The next goal in this series of posts is to understand fully the computation of the complex cobordism ring {\pi_* MU}, which is due to Milnor. To start with, though, let’s consider a simpler example: the spectrum {MO}. The spectrum {MO} is obtained in the same way that {MU} is, but with the Thom spaces of the universal {n}-dimensional real bundles over {BO(n)}. In other words, if {\xi_n \rightarrow BO(n)} is the universal {n}-dimensional bundle, we define

\displaystyle MO(n) = \Sigma^{-n} T(\xi_n),

(where T means Thom space) and define maps

\displaystyle MO(n) \rightarrow MO(n+1)

coming from the map {BO(n) \rightarrow BO(n+1)} classifying {\xi_n \oplus \mathbb{R}}. The homotopy colimit of the sequence

\displaystyle MO(0) \rightarrow MO(1) \rightarrow \dots

is a spectrum and, for the same reasons as {MU}, is in fact a commutative ring spectrum (even an {E_\infty} ring spectrum).

One reason to care about {MO} is the following result:

Theorem 1 (Thom) The homotopy groups {\pi_* MO} (a graded ring) is the cobordism ring of unoriented manifolds.

In other words, to describe {\pi_* MO}, we can also use geometry: an element of {\pi_n MO} is a compact {n}-manifold {M} modulo the relation of cobordism: two {n}-manifolds {M, M'} are cobordant if there is an {(n+1)}-manifold-with-boundary {W} such that {\partial W = M \sqcup M'}. From a geometric point of view, it is thus interesting to determine {\pi_* MO}. It turns out that we can do so using homotopy-theoretic, algebraic methods; this was what Thom showed.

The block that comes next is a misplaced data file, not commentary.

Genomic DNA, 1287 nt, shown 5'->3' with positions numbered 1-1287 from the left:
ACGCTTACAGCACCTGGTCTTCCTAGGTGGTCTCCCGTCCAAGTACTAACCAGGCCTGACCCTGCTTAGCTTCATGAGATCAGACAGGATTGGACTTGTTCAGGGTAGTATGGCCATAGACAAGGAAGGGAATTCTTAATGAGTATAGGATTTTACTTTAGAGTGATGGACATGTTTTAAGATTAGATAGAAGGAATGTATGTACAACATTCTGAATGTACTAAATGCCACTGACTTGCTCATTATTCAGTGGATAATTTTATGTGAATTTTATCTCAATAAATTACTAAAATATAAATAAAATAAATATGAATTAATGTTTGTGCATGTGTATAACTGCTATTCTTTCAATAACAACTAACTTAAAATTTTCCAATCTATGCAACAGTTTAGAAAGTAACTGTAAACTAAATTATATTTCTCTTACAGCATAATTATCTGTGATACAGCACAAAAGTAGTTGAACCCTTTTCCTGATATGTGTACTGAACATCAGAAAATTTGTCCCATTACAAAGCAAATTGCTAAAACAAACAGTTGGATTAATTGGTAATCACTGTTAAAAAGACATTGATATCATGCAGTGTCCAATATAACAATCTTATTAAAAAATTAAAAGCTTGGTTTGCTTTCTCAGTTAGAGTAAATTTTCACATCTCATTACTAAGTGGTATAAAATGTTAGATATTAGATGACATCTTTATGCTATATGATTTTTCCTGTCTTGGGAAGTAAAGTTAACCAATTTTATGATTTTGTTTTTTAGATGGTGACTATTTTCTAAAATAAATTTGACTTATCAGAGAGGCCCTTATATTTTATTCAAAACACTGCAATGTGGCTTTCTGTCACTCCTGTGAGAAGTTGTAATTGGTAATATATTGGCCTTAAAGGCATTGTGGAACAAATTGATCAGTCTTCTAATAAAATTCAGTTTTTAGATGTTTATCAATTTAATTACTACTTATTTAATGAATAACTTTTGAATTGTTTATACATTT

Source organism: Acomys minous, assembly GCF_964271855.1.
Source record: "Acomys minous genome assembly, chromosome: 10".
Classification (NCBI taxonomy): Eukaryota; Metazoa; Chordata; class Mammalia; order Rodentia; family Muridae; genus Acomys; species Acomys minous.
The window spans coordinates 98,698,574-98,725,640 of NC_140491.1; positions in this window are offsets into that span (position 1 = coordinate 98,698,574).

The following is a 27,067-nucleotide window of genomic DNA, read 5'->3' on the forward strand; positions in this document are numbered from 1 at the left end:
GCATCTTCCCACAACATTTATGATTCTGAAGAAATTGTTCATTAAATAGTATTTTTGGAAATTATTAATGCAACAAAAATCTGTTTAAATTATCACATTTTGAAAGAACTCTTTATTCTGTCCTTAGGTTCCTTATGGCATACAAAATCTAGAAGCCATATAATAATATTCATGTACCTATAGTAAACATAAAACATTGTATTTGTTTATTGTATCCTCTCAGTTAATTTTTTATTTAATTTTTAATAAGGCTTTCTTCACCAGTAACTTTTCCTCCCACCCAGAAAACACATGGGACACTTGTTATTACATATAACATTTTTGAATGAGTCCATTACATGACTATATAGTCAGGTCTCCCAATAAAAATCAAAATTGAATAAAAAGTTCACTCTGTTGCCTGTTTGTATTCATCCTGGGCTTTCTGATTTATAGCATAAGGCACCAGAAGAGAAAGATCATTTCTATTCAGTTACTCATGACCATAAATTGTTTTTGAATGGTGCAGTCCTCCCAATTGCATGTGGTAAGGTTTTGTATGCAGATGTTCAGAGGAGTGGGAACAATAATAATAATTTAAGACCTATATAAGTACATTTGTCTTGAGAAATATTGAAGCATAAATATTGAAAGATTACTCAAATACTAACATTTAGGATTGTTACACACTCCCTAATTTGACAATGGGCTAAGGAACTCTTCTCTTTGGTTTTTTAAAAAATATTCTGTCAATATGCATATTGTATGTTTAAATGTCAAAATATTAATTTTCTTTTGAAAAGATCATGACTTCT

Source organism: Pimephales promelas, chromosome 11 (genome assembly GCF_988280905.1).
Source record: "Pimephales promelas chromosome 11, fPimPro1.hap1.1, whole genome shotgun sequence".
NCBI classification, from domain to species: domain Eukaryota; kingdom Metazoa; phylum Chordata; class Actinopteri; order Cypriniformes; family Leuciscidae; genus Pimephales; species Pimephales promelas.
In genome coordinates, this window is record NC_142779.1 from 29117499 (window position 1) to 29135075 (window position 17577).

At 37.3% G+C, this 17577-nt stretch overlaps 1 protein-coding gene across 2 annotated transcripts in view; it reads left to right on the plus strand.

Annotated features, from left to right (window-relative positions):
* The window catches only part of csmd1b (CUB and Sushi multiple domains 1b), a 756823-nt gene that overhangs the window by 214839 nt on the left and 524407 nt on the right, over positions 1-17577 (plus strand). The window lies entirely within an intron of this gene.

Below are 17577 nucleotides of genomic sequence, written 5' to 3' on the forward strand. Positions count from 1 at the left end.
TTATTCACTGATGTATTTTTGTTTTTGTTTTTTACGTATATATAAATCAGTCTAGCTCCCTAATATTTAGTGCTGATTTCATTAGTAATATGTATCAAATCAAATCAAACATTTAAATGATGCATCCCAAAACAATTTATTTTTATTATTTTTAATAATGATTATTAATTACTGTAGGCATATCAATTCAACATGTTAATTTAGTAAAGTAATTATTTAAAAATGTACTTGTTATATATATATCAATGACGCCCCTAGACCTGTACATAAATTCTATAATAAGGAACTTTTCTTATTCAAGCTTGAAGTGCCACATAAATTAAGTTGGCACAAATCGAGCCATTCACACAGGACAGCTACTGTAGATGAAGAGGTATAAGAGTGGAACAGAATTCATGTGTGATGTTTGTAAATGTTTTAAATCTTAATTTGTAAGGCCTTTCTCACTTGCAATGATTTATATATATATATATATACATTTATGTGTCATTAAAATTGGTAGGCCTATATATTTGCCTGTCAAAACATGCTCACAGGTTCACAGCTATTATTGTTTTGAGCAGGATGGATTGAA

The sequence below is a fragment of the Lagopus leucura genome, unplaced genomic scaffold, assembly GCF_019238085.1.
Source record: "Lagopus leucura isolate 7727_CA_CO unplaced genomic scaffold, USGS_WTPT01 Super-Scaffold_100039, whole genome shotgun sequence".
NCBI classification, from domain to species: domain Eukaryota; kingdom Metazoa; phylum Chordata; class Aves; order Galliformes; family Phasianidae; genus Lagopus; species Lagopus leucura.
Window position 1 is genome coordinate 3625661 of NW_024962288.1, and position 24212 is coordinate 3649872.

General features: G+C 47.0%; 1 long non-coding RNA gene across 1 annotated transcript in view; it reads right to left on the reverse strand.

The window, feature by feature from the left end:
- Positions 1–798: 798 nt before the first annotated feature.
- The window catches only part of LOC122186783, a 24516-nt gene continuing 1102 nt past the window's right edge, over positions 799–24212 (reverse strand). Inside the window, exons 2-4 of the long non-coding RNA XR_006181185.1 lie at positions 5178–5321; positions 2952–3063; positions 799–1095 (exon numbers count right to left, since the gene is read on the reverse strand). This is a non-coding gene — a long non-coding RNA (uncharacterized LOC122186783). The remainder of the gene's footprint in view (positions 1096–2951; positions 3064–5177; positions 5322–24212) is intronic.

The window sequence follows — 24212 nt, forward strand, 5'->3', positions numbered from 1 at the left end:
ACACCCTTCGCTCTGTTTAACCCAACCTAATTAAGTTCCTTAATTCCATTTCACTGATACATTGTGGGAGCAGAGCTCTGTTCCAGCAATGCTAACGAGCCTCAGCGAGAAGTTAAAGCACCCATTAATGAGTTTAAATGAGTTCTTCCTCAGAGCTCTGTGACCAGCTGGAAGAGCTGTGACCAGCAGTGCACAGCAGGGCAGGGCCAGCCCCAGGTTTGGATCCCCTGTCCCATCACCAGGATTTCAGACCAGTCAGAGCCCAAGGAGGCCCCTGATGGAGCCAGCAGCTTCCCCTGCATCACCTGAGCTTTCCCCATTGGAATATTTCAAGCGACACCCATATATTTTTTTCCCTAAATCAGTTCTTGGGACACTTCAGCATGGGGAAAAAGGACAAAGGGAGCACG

How might we compute the homotopy groups? In general, the homotopy groups of any space are extremely difficult to compute, but in this case we can get a complete answer for two reasons: first, it’s stable homotopy groups we’re after, not just homotopy groups; second, much more importantly, {MO} is a fairly simple spectrum.

In fact, we have:

Theorem 2 (Thom) {MO} is a wedge of Eilenberg-MacLane spectra {H\mathbb{Z}/2} (and its shifts) and {\pi_* MO = \mathbb{Z}/2[x_2, x_4, \dots]} is a polynomial ring on variables {x_i} for all {i} such that {i+1} is not a power of {2}.

This is the theorem I’d like to discuss today. It is definitely a much easier computation than that of {\pi_* MU}, but it will be a toy example. (more…)

Advertisements